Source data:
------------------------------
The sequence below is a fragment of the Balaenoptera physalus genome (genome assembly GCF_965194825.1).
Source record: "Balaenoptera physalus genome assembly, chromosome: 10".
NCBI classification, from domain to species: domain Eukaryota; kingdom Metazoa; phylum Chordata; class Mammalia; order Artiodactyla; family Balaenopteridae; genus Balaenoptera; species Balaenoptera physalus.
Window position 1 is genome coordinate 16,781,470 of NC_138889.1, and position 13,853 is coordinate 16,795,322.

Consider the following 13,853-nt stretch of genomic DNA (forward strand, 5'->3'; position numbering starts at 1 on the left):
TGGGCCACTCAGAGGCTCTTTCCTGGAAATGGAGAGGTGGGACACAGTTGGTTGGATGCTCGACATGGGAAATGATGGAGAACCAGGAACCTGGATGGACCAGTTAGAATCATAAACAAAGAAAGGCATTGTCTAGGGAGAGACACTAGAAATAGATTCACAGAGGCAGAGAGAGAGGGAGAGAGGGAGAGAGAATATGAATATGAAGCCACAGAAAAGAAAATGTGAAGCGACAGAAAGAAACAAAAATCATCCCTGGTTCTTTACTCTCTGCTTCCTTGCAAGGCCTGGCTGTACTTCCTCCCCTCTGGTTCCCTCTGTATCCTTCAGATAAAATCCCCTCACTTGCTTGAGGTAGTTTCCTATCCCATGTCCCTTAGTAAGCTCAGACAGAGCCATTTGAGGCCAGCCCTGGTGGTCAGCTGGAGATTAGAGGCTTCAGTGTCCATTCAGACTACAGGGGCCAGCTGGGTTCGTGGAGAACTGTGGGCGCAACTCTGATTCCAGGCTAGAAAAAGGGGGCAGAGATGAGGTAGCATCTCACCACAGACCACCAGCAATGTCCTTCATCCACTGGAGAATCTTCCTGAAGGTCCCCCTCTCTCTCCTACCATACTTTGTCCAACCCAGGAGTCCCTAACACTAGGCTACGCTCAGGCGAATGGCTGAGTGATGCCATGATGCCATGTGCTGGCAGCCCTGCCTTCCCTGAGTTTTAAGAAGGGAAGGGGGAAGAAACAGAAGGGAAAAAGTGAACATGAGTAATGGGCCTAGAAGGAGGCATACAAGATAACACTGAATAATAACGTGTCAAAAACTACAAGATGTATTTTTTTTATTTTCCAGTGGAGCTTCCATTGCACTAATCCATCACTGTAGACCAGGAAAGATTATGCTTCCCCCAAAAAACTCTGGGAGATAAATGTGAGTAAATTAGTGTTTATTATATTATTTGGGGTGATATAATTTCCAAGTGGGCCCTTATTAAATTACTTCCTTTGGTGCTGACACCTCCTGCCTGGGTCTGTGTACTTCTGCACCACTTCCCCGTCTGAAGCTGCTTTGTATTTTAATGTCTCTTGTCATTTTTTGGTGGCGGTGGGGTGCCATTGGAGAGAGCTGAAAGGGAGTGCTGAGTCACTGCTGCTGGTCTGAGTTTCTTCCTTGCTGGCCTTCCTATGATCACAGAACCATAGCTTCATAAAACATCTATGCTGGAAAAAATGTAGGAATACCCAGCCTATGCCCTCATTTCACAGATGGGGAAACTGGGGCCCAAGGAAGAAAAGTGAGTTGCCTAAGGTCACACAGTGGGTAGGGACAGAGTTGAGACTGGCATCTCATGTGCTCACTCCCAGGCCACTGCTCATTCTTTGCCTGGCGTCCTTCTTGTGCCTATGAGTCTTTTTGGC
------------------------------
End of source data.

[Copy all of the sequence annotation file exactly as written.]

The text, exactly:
The sequence below is a fragment of the Balaenoptera physalus genome (genome assembly GCF_965194825.1).
Source record: "Balaenoptera physalus genome assembly, chromosome: 10".
NCBI classification, from domain to species: domain Eukaryota; kingdom Metazoa; phylum Chordata; class Mammalia; order Artiodactyla; family Balaenopteridae; genus Balaenoptera; species Balaenoptera physalus.
Window position 1 is genome coordinate 16,781,470 of NC_138889.1, and position 13,853 is coordinate 16,795,322.

Consider the following 13,853-nt stretch of genomic DNA (forward strand, 5'->3'; position numbering starts at 1 on the left):
TGGGCCACTCAGAGGCTCTTTCCTGGAAATGGAGAGGTGGGACACAGTTGGTTGGATGCTCGACATGGGAAATGATGGAGAACCAGGAACCTGGATGGACCAGTTAGAATCATAAACAAAGAAAGGCATTGTCTAGGGAGAGACACTAGAAATAGATTCACAGAGGCAGAGAGAGAGGGAGAGAGGGAGAGAGAATATGAATATGAAGCCACAGAAAAGAAAATGTGAAGCGACAGAAAGAAACAAAAATCATCCCTGGTTCTTTACTCTCTGCTTCCTTGCAAGGCCTGGCTGTACTTCCTCCCCTCTGGTTCCCTCTGTATCCTTCAGATAAAATCCCCTCACTTGCTTGAGGTAGTTTCCTATCCCATGTCCCTTAGTAAGCTCAGACAGAGCCATTTGAGGCCAGCCCTGGTGGTCAGCTGGAGATTAGAGGCTTCAGTGTCCATTCAGACTACAGGGGCCAGCTGGGTTCGTGGAGAACTGTGGGCGCAACTCTGATTCCAGGCTAGAAAAAGGGGGCAGAGATGAGGTAGCATCTCACCACAGACCACCAGCAATGTCCTTCATCCACTGGAGAATCTTCCTGAAGGTCCCCCTCTCTCTCCTACCATACTTTGTCCAACCCAGGAGTCCCTAACACTAGGCTACGCTCAGGCGAATGGCTGAGTGATGCCATGATGCCATGTGCTGGCAGCCCTGCCTTCCCTGAGTTTTAAGAAGGGAAGGGGGAAGAAACAGAAGGGAAAAAGTGAACATGAGTAATGGGCCTAGAAGGAGGCATACAAGATAACACTGAATAATAACGTGTCAAAAACTACAAGATGTATTTTTTTTATTTTCCAGTGGAGCTTCCATTGCACTAATCCATCACTGTAGACCAGGAAAGATTATGCTTCCCCCAAAAAACTCTGGGAGATAAATGTGAGTAAATTAGTGTTTATTATATTATTTGGGGTGATATAATTTCCAAGTGGGCCCTTATTAAATTACTTCCTTTGGTGCTGACACCTCCTGCCTGGGTCTGTGTACTTCTGCACCACTTCCCCGTCTGAAGCTGCTTTGTATTTTAATGTCTCTTGTCATTTTTTGGTGGCGGTGGGGTGCCATTGGAGAGAGCTGAAAGGGAGTGCTGAGTCACTGCTGCTGGTCTGAGTTTCTTCCTTGCTGGCCTTCCTATGATCACAGAACCATAGCTTCATAAAACATCTATGCTGGAAAAAATGTAGGAATACCCAGCCTATGCCCTCATTTCACAGATGGGGAAACTGGGGCCCAAGGAAGAAAAGTGAGTTGCCTAAGGTCACACAGTGGGTAGGGACAGAGTTGAGACTGGCATCTCATGTGCTCACTCCCAGGCCACTGCTCATTCTTTGCCTGGCGTCCTTCTTGTGCCTATGAGTCTTTTTGGC